The reflection this afternoon inspired me. Hearing from students that have participated in this program in the past, they all had generally the same message of the importance of staying fully present where you are, wherever that may be.

Those students also said that the most vital thing to remember is to be unafraid to step outside of your comfort zone…something I seem to be doing a lot of lately.

I can’t believe I’m going to ALASKA.

Okay that’s all for now. Time to finish packing!

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Packing Things With Meaning

When something looks or sounds simple from the outside, it may seem boring or just ordinary. On the other hand, when something is found to be packed with a variety of aspects and meanings, not only will that item become more valuable, it also becomes more dynamic and influential.

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All packed up on coffee, maps, lessons, equipment, discussions, and excitement!!

While I’m not sure I can actually explain the craziness and dynamics of this past week’s “bootcamp” I can for sure tell you how valuable it has been. Mentally, we’ve had our brains packed with all kinds of information from settings, story ideas, interview practices, F-stops and ISOs, laughter, and preparation. It’s been great seeing how everyone is playing their strengths, packing what they’ve learned, and really seeing the team come together.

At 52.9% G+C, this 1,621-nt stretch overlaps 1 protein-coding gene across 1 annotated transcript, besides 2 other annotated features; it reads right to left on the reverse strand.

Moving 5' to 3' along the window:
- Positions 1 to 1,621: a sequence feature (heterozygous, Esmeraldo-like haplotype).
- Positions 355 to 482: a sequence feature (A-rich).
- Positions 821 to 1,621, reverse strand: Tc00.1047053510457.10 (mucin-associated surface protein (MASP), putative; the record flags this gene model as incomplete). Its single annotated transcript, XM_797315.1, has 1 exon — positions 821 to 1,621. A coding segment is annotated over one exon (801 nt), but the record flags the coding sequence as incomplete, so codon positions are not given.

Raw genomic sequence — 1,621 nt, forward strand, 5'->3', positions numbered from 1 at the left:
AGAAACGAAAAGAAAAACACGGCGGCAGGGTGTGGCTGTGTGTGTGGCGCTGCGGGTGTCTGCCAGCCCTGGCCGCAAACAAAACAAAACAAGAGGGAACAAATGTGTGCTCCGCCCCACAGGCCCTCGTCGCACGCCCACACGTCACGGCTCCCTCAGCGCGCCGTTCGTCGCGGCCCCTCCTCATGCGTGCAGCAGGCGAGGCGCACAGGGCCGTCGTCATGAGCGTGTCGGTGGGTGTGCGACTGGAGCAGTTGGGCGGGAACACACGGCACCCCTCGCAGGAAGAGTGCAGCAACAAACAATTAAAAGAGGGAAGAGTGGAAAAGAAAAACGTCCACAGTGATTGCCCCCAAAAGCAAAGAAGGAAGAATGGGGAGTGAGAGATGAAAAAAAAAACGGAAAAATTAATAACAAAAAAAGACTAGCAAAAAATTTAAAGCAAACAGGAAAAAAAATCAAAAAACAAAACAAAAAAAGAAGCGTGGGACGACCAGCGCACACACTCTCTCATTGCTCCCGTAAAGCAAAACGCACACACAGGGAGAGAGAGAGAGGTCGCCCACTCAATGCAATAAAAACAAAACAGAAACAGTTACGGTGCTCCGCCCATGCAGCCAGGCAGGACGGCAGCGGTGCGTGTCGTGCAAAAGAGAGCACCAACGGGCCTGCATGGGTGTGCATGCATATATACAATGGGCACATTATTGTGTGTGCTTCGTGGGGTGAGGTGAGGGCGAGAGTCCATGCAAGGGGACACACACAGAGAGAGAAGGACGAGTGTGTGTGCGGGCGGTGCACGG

In a similar way, I’m becoming more and more excited about our immersion into the Yup’ik culture and its people. The Yup’ik people effectively pack meaning and importance into their culture, and I want to learn about them. The way they see meaning in such simple and beautiful actions and words astounds me; Words like “ella” that come together to mean weather, the Earth, and the universe. Compressing so many different meanings into one word just makes me want to learn more!

The fact that we are leaving for Bethel in just a few days is daunting to me. I know that time will move quickly, with how busy we’ll be. Therefore, I want to be sure to pack my Alaskan experience until I have to jump and sit on the case to be able to zip it all tight.

Rolled up somewhere in my sleeping bag are the things I’m worried about and my hopes for the trip. I want to be an active contributor to this project and my team. I don’t want to mess up, but I want to challenge myself,  and learn something new. I want to really get to know my team members as well; I mean some of us only go as far back as bootcamp. Establishing a community with this group to continue on after this month is really important to me.